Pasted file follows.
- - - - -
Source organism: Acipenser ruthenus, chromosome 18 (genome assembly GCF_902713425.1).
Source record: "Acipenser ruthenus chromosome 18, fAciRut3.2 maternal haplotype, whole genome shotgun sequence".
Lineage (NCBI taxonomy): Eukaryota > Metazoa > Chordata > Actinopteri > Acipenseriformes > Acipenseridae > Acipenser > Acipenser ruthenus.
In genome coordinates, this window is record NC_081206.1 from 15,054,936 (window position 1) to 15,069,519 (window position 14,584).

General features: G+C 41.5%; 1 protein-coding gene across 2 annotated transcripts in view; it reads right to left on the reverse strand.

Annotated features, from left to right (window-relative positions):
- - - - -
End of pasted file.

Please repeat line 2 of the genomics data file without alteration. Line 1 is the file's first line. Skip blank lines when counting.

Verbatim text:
Source record: "Acipenser ruthenus chromosome 18, fAciRut3.2 maternal haplotype, whole genome shotgun sequence".